Plaintiffs properly point out that the mootness principle is subject to a number of exceptions.? However, thanks to their voluntary dismissal, this is not a situation with claims for declaratory or injunctive relief.? (E.g., Eye Dog Foundation v. State Board of Guide Dogs for the Blind, supra, 67 Cal.2d 536, 541; Paul v. Milk Depots, Inc. (1964) 62?Cal.2d 129, 133; Alternatives for California Women, Inc. v. County of Contra Costa (1983) 145 Cal.App.3d 436, 445?446.)? Nor is it a situation where other causes of action are still pending in the trial court, as was the case in Davis v. Superior Court (1985) 169?Cal.App.3d 1054, cited by plaintiffs.? Judge Grillo decided all that plaintiffs asked, so this is not an instance where ?there remain[ed] material questions for the court?s determination.?? (E.g., Eye Dog Foundation v. State Board of Guide Dogs for the Blind, supra, at p. 541.)? Thus, we are not presented with an instance where ? ? ?the judgment, if left unreversed, will preclude the party against whom it is rendered as to a fact vital to his rights.? ? ? ?(City of Monterey v. Carrnshimba (2013) 215 Cal.App.4th 1068, 1079.) ?Put otherwise, nothing in the judgment concerning the validity of the 2014 housing element will preclude plaintiffs ?from challenging the 2015 enactment.
The appeal is dismissed.? The parties shall bear their respective costs of appeal.
A144699; Albany Housing Advocates v. Albany
???????????  Plaintiffs originally computed this figure as comprising 64 units of ?very low? income; 33 units for ?low? income; 77 units for ?moderate? income; and 103 units for ?above moderate? income.
In their amended petition, plaintiffs alleged that the City had submitted a draft of its proposed housing element to HCD ?in or around July 2009.?? ?Because the draft was incomplete, HCD did not formally review the draft.? It issued written technical advice
. . . highlighting serious problems with the incomplete element the City submitted.?.?.?.??[?]? .?.?.? From July 2009 until September 2013, the City did nothing to address the deficiencies noted by HCD, and continued to fail to adopt an updated Housing Element.?? After the City ?released another incomplete draft element,? ?HCD issued a letter on December 26, 2013 to [the City] requesting significant revisions to the October 2013 draft element.?? ?After making some revisions . . . , the City Council adopted a ?final? housing element on March 3, 2014, which concludes that the City has no carryover obligation for the last planning period.? The City submitted the adopted element to HCD for review on or about March 6, 2014.?? ?HCD issued a determination on June 3, 2014 stating simply that the adopted Housing Element is in compliance with state Housing Element Law.? HCD did not specify why it found the Housing Element in compliance, nor did it make any findings as to whether the City complied with its carryover obligations.?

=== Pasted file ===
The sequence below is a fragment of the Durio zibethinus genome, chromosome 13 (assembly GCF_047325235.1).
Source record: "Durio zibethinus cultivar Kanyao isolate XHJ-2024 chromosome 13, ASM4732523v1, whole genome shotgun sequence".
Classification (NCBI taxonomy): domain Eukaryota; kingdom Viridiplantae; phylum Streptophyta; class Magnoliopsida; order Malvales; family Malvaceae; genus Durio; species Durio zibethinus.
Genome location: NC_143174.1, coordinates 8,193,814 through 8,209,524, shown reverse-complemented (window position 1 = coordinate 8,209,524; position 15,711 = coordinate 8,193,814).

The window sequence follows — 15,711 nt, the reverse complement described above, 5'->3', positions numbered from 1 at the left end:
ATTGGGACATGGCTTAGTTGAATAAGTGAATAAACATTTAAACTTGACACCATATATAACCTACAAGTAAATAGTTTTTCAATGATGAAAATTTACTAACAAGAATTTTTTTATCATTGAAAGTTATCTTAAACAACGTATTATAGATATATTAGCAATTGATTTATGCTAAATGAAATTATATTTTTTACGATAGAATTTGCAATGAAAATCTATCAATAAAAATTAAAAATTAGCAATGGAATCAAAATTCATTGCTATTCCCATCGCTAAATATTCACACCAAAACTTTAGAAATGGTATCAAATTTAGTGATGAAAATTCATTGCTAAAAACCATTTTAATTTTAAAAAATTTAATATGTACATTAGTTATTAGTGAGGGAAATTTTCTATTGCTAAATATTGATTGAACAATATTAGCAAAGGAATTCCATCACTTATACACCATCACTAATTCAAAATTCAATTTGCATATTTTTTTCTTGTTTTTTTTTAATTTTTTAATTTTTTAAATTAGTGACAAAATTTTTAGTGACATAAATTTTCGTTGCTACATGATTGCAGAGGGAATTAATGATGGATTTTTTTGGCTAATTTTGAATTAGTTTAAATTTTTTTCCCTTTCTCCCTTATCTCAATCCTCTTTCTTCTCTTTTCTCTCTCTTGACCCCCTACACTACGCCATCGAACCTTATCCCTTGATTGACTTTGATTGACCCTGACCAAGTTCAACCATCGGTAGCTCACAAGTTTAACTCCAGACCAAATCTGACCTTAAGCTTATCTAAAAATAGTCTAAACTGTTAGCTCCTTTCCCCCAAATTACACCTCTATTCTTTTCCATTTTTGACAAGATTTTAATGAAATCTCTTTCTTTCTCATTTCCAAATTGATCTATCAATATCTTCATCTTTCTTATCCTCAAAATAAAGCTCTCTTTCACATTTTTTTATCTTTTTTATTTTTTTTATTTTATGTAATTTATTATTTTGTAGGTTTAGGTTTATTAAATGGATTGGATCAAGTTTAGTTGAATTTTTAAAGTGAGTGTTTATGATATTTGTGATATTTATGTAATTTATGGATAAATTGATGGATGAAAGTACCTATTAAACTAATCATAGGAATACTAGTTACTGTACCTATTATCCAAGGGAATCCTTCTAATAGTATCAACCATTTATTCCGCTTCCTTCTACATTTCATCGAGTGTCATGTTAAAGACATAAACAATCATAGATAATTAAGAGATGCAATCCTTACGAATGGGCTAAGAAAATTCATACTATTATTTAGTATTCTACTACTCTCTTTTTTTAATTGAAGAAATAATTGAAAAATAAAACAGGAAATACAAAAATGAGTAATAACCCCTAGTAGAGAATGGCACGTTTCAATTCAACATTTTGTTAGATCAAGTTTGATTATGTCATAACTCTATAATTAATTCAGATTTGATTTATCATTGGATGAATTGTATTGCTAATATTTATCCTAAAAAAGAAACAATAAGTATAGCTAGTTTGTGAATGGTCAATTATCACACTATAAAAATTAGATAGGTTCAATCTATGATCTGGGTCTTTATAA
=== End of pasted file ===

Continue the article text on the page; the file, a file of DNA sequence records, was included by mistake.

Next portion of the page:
???????????  The 276 additional units were calculated by plaintiffs as comprising 64 units for ?very low? income; 43 units for ?low? income; 52 units for ?moderate? income; and 117 units for ?above moderate? income.
???????????  Plaintiffs divided the 154 equally between lower-income and moderate-income households.? At a later point in the amended petition, plaintiffs alleged that the new housing element had ?73 unmet lower income regional housing needs (57 very low and 16 low-income).?
???????????  ?(a) ?For housing elements due pursuant to Section 65588 on or after January 1, 2006, if a city or county in the prior planning period failed to identify or make available adequate sites to accommodate that portion of the regional housing need allocated pursuant to Section 65584, then the city or county shall, within the first year of the planning period of the new housing element, zone or rezone adequate sites to accommodate the unaccommodated portion of the regional housing need allocation from the prior planning period.
?(b) ?The requirements under subdivision (a) shall be in addition to any zoning or rezoning required to accommodate the jurisdiction?s share of the regional housing need pursuant to Section 65584 for the new planning period.
?(c) ?Nothing in this section shall be construed to diminish the requirement of a city or county to accommodate its share of the regional housing need for each income level during the planning period set forth in Section 65588, including the obligations to (1) implement programs included pursuant to Section 65583 to achieve the goals and objectives, including programs to zone or rezone land, and (2) timely adopt a housing element with an inventory described in paragraph (3) of subdivision (a) of Section 65583 and a program to make sites available pursuant to paragraph (1) of subdivision (c) of Section 65583, which can accommodate the jurisdiction?s share of the regional housing need.?
???????????  The City acknowledged it had built only 7 of the 64 very low income units; only 17 of the 33 low income units; and only 78 of the 103 above moderate income units.? However, the City believed 25 of the 241 moderate income units it had built ?can also be considered affordable to above-moderate households, so there is no carryover of above-moderate income units.?? According to this reasoning, the City was only short 73 units (i.e., 57 very low income and 16 low income).